Worm Breeder's Gazette 10(2): 66

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In situ Hybridization to Ascaris Embryos

Karen L. Bennett

My laboratory is interested in isolating maternal and early 
embryonic mRNAs which segregate with, or are produced in, the two germ 
line precursor cells of the early nematode embryo.  I propose a final 
assay for putative messages to be in situ hybridization to Ascaris 
embryos.  Because the vitelline membrane of Ascaris is highly 
impermeable, it has been necessary to use frozen 10 m sections of eggs 
(sliced eggs!).  This has worked well for the probes tested to date.  
A 1.0 kb subclone from the 26 S subunit of an Ascaris ribosomal gene (
Bach, et al., (1984) NAR 12-3:1313.) has been put into the SP6 
transcription vector in both orientations.  With the antisense 
transcript all cells of the paraformaldehyde-fixed embryos hybridize 
strongly to the hydrolyzed [35S] RNA probe, while the sense strand 
shows no hybridization above background.  In order to determine the 
resolution of our assay and see if the two germ cells can be 
selectively hybridized, I have also used an RNA probe from the Ascaris 
satellite sequence which is lost from all the somatic lineages and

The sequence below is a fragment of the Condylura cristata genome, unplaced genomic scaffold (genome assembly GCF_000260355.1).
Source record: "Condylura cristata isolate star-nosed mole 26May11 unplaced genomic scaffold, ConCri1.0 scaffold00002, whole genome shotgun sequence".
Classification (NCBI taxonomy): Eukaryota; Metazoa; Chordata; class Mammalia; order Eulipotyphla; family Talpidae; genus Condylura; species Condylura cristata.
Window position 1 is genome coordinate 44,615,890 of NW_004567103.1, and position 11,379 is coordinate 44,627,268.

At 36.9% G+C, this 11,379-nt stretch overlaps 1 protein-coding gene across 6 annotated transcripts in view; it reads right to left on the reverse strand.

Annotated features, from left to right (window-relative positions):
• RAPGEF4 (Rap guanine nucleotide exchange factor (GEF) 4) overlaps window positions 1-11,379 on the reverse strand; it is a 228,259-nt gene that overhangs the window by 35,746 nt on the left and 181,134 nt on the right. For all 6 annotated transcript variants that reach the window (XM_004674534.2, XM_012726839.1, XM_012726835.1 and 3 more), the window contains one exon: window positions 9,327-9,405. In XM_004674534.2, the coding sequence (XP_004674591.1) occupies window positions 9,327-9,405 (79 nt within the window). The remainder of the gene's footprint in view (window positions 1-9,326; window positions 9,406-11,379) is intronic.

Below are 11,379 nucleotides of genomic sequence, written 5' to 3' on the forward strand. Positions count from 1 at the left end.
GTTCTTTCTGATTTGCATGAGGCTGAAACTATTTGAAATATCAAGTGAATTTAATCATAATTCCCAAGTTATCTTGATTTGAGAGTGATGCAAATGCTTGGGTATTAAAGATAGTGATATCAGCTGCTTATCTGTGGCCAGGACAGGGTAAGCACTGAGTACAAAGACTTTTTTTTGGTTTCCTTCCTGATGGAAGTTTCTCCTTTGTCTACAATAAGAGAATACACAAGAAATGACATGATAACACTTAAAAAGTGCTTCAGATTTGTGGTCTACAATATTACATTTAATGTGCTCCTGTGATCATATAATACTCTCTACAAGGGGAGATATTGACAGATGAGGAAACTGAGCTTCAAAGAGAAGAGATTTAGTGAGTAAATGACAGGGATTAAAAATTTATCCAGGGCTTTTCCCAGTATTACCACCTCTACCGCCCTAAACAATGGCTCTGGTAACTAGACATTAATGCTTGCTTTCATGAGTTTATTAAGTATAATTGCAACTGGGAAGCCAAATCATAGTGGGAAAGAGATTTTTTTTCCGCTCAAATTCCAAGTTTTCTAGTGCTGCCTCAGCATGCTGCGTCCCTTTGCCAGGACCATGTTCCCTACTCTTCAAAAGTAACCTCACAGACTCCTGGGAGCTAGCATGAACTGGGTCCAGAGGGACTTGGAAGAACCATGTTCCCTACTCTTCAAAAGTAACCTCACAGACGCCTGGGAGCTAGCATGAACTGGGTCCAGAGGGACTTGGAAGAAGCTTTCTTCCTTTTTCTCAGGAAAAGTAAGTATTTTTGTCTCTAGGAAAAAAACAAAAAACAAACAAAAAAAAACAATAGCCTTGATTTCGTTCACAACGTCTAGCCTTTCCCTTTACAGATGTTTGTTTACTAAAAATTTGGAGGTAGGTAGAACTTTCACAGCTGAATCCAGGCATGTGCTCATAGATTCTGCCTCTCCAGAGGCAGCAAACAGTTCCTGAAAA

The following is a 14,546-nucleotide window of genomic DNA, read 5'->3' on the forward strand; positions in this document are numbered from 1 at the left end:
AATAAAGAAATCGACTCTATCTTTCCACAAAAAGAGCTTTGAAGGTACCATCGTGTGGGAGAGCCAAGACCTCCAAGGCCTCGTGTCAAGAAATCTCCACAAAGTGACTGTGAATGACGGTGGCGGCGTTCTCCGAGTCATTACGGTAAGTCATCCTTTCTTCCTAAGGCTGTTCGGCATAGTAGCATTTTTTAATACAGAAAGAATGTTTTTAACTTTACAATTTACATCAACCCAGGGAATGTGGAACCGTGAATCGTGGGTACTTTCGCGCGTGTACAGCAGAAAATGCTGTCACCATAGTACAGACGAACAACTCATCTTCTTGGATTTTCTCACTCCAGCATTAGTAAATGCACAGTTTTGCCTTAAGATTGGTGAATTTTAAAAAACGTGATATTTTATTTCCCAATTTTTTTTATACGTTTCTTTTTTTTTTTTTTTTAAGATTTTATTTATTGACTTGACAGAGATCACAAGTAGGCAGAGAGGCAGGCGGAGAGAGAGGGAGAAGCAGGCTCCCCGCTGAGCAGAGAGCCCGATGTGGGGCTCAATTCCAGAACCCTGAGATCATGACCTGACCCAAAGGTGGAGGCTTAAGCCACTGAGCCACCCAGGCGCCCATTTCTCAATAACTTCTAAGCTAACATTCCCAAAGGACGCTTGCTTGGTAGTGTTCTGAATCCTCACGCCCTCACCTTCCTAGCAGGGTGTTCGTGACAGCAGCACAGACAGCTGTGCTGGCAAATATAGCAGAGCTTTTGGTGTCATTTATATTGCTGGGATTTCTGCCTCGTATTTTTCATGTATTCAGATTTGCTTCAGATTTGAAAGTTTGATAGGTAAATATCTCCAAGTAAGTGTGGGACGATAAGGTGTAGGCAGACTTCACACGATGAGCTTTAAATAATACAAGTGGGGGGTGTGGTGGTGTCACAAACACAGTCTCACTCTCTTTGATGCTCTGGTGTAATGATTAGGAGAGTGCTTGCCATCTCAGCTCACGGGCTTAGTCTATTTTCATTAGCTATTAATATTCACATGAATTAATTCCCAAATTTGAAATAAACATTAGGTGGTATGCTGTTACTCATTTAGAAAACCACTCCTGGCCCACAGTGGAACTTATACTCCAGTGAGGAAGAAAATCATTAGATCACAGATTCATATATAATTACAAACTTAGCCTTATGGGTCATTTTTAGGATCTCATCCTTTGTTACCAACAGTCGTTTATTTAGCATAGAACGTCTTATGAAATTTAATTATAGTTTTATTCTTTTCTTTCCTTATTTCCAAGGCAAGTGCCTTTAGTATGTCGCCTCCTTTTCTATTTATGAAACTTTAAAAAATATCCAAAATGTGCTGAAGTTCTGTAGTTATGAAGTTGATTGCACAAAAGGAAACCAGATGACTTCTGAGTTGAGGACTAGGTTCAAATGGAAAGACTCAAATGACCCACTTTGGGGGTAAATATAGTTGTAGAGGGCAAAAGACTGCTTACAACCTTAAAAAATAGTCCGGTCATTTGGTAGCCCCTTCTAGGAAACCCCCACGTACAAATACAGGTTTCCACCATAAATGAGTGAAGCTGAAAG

retained in the germ line during chromatic diminution (Muller, et al., 
(1982) NAR 10-23:7493.).  With 60 cell embryos (after diminution), the 
satellite probe shows high grain accumulation in the two primordial 
germ cells.  The pattern seen in Ascaris looks much like the antibody 
staining with the anti-P granule antibodies in C.  elegans, the two 
germ cells being covered with silver grains in this case.  The 
sensitivity of the hybridization has yet to be tested, as both the 
ribosomal and satellite probes are abundant in the RNA and germ line 
genomic DNA, respectively.  
Helpful, current resource material on in situ hybridization 
techniques includes: 
Jorgensen, E. M.  and R. L.  Garber.  Pro Mega Notes 10:2-5 (1987).  

Angerer, L. M., et al.  Methods in Enzymology 152:649-661 (1987).